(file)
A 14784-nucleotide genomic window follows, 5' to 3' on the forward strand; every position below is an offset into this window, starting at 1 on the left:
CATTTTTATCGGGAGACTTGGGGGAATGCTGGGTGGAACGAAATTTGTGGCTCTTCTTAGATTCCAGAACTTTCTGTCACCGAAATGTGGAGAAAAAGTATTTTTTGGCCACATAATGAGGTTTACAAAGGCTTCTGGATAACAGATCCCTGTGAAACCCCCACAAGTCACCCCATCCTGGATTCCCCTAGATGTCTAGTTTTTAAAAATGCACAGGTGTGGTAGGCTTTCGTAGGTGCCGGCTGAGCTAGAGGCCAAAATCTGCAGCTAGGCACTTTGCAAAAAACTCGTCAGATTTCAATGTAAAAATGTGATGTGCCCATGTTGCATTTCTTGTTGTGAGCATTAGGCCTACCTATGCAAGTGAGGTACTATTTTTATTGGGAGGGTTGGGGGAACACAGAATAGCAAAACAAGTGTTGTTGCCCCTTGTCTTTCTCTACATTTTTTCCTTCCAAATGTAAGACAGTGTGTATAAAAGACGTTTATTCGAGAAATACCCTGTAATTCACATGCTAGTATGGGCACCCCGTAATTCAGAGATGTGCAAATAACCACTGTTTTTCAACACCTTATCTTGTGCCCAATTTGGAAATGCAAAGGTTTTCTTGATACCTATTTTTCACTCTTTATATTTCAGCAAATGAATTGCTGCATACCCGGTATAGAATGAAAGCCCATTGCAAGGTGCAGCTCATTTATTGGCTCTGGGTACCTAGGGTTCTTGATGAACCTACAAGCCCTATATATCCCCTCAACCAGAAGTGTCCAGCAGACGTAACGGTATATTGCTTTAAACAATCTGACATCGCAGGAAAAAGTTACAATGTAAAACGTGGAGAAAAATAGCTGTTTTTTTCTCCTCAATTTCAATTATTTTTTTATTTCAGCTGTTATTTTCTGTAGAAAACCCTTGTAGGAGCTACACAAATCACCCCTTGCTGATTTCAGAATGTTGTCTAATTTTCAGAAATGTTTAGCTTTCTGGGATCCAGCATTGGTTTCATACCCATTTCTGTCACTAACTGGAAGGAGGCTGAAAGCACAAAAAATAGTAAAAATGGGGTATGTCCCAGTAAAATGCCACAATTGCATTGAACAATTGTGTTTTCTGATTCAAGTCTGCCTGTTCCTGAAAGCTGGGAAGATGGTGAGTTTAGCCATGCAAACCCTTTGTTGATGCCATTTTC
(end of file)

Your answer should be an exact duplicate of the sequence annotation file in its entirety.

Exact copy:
A 14784-nucleotide genomic window follows, 5' to 3' on the forward strand; every position below is an offset into this window, starting at 1 on the left:
CATTTTTATCGGGAGACTTGGGGGAATGCTGGGTGGAACGAAATTTGTGGCTCTTCTTAGATTCCAGAACTTTCTGTCACCGAAATGTGGAGAAAAAGTATTTTTTGGCCACATAATGAGGTTTACAAAGGCTTCTGGATAACAGATCCCTGTGAAACCCCCACAAGTCACCCCATCCTGGATTCCCCTAGATGTCTAGTTTTTAAAAATGCACAGGTGTGGTAGGCTTTCGTAGGTGCCGGCTGAGCTAGAGGCCAAAATCTGCAGCTAGGCACTTTGCAAAAAACTCGTCAGATTTCAATGTAAAAATGTGATGTGCCCATGTTGCATTTCTTGTTGTGAGCATTAGGCCTACCTATGCAAGTGAGGTACTATTTTTATTGGGAGGGTTGGGGGAACACAGAATAGCAAAACAAGTGTTGTTGCCCCTTGTCTTTCTCTACATTTTTTCCTTCCAAATGTAAGACAGTGTGTATAAAAGACGTTTATTCGAGAAATACCCTGTAATTCACATGCTAGTATGGGCACCCCGTAATTCAGAGATGTGCAAATAACCACTGTTTTTCAACACCTTATCTTGTGCCCAATTTGGAAATGCAAAGGTTTTCTTGATACCTATTTTTCACTCTTTATATTTCAGCAAATGAATTGCTGCATACCCGGTATAGAATGAAAGCCCATTGCAAGGTGCAGCTCATTTATTGGCTCTGGGTACCTAGGGTTCTTGATGAACCTACAAGCCCTATATATCCCCTCAACCAGAAGTGTCCAGCAGACGTAACGGTATATTGCTTTAAACAATCTGACATCGCAGGAAAAAGTTACAATGTAAAACGTGGAGAAAAATAGCTGTTTTTTTCTCCTCAATTTCAATTATTTTTTTATTTCAGCTGTTATTTTCTGTAGAAAACCCTTGTAGGAGCTACACAAATCACCCCTTGCTGATTTCAGAATGTTGTCTAATTTTCAGAAATGTTTAGCTTTCTGGGATCCAGCATTGGTTTCATACCCATTTCTGTCACTAACTGGAAGGAGGCTGAAAGCACAAAAAATAGTAAAAATGGGGTATGTCCCAGTAAAATGCCACAATTGCATTGAACAATTGTGTTTTCTGATTCAAGTCTGCCTGTTCCTGAAAGCTGGGAAGATGGTGAGTTTAGCCATGCAAACCCTTTGTTGATGCCATTTTC